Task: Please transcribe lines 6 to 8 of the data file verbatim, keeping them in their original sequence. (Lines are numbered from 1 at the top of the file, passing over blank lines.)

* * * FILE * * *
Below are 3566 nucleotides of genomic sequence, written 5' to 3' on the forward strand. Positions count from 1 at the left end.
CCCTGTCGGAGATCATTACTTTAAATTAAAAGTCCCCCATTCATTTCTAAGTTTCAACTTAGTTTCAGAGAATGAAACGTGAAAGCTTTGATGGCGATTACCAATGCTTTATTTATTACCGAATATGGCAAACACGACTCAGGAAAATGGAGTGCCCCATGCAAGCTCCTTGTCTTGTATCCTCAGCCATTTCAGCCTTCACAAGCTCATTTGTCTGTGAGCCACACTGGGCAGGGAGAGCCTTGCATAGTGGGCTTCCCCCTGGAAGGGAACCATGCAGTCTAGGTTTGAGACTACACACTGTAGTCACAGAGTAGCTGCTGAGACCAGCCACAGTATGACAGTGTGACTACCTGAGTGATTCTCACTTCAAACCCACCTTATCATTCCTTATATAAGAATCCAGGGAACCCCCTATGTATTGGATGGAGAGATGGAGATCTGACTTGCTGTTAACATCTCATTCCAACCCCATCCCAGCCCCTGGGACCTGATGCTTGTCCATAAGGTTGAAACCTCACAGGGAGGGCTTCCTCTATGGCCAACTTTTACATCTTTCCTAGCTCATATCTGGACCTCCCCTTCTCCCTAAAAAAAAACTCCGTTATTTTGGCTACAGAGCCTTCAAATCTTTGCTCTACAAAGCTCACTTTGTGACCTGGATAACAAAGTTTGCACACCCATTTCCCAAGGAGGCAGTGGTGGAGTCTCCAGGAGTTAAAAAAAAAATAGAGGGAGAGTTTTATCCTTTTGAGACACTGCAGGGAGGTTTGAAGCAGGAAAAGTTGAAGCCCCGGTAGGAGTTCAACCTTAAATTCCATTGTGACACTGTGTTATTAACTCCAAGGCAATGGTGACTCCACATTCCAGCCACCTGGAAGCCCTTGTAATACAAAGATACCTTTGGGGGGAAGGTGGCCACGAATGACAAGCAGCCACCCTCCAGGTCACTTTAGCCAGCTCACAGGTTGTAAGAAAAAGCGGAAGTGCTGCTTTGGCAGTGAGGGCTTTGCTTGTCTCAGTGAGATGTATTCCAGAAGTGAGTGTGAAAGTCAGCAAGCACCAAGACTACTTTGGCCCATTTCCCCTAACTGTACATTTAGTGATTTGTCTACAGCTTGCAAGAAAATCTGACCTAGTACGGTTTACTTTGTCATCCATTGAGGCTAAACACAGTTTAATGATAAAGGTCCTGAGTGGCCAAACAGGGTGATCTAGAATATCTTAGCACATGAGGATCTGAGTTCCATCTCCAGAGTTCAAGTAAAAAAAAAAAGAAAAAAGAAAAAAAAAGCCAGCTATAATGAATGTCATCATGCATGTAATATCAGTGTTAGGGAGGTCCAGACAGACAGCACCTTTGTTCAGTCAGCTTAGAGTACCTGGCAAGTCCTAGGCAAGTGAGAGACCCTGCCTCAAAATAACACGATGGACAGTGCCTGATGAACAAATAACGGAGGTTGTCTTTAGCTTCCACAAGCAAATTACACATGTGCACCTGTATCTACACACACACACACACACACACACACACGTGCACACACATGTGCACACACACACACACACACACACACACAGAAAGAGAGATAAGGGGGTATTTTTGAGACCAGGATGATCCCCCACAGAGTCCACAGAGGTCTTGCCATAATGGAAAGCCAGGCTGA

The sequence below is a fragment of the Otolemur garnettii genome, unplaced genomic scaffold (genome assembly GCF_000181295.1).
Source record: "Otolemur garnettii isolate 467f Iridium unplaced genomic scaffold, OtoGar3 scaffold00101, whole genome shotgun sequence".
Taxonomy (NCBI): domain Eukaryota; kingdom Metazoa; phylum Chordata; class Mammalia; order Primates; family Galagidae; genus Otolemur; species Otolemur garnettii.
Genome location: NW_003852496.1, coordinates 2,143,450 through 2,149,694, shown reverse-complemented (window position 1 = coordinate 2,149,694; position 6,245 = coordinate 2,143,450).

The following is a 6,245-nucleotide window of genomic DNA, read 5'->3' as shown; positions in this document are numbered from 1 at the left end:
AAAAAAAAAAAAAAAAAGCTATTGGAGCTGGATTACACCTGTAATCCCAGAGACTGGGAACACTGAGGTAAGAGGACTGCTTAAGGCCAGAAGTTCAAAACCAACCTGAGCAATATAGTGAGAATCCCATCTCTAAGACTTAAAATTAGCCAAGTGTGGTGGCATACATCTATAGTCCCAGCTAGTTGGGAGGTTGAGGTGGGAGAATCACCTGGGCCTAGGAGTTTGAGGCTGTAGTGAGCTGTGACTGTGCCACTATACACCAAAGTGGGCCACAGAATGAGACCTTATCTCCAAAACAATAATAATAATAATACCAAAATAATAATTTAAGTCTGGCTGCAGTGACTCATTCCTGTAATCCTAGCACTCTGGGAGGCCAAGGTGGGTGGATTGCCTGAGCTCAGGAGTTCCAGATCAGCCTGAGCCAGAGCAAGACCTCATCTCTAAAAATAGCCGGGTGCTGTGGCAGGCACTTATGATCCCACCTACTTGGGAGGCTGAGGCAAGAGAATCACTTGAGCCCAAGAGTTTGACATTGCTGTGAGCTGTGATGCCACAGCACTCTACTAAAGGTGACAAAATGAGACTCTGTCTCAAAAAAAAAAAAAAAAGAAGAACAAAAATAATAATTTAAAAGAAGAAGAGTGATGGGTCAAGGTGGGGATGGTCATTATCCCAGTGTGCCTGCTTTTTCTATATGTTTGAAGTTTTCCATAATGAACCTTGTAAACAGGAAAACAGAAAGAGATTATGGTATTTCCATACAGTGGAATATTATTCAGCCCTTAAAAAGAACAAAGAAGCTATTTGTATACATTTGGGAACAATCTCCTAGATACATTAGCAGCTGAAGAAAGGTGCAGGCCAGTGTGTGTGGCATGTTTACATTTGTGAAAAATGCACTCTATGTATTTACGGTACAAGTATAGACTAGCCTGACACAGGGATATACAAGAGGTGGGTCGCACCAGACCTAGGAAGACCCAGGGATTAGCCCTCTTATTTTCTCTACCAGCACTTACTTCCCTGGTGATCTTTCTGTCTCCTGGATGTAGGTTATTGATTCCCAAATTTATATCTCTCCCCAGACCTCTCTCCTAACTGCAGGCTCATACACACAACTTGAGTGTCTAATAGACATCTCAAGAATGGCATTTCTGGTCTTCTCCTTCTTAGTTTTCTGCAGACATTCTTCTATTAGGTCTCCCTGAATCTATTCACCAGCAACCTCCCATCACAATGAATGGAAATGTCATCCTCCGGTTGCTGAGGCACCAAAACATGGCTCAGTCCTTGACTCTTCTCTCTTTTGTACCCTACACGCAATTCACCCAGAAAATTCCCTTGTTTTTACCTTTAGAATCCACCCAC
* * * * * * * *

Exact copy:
Genome location: NW_003852496.1, coordinates 2,143,450 through 2,149,694, shown reverse-complemented (window position 1 = coordinate 2,149,694; position 6,245 = coordinate 2,143,450).

The following is a 6,245-nucleotide window of genomic DNA, read 5'->3' as shown; positions in this document are numbered from 1 at the left end:
AAAAAAAAAAAAAAAAAGCTATTGGAGCTGGATTACACCTGTAATCCCAGAGACTGGGAACACTGAGGTAAGAGGACTGCTTAAGGCCAGAAGTTCAAAACCAACCTGAGCAATATAGTGAGAATCCCATCTCTAAGACTTAAAATTAGCCAAGTGTGGTGGCATACATCTATAGTCCCAGCTAGTTGGGAGGTTGAGGTGGGAGAATCACCTGGGCCTAGGAGTTTGAGGCTGTAGTGAGCTGTGACTGTGCCACTATACACCAAAGTGGGCCACAGAATGAGACCTTATCTCCAAAACAATAATAATAATAATACCAAAATAATAATTTAAGTCTGGCTGCAGTGACTCATTCCTGTAATCCTAGCACTCTGGGAGGCCAAGGTGGGTGGATTGCCTGAGCTCAGGAGTTCCAGATCAGCCTGAGCCAGAGCAAGACCTCATCTCTAAAAATAGCCGGGTGCTGTGGCAGGCACTTATGATCCCACCTACTTGGGAGGCTGAGGCAAGAGAATCACTTGAGCCCAAGAGTTTGACATTGCTGTGAGCTGTGATGCCACAGCACTCTACTAAAGGTGACAAAATGAGACTCTGTCTCAAAAAAAAAAAAAAAAGAAGAACAAAAATAATAATTTAAAAGAAGAAGAGTGATGGGTCAAGGTGGGGATGGTCATTATCCCAGTGTGCCTGCTTTTTCTATATGTTTGAAGTTTTCCATAATGAACCTTGTAAACAGGAAAACAGAAAGAGATTATGGTATTTCCATACAGTGGAATATTATTCAGCCCTTAAAAAGAACAAAGAAGCTATTTGTATACATTTGGGAACAATCTCCTAGATACATTAGCAGCTGAAGAAAGGTGCAGGCCAGTGTGTGTGGCATGTTTACATTTGTGAAAAATGCACTCTATGTATTTACGGTACAAGTATAGACTAGCCTGACACAGGGATATACAAGAGGTGGGTCGCACCAGACCTAGGAAGACCCAGGGATTAGCCCTCTTATTTTCTCTACCAGCACTTACTTCCCTGGTGATCTTTCTGTCTCCTGGATGTAGGTTATTGATTCCCAAATTTATATCTCTCCCCAGACCTCTCTCCTAACTGCAGGCTCATACACACAACTTGAGTGTCTAATAGACATCTCAAGAATGGCATTTCTGGTCTTCTCCTTCTTAGTTTTCTGCAGACATTCTTCTATTAGGTCTCCCTGAATCTATTCACCAGCAACCTCCCATCACAATGAATGGAAATGTCATCCTCCGGTTGCTGAGGCACCAAAACATGGCTCAGTCCTTGACTCTTCTCTCTTTTGTACCCTACACGCAATTCACCCAGAAAATTCCCTTGTTTTTACCTTTAGAATCCACCCAC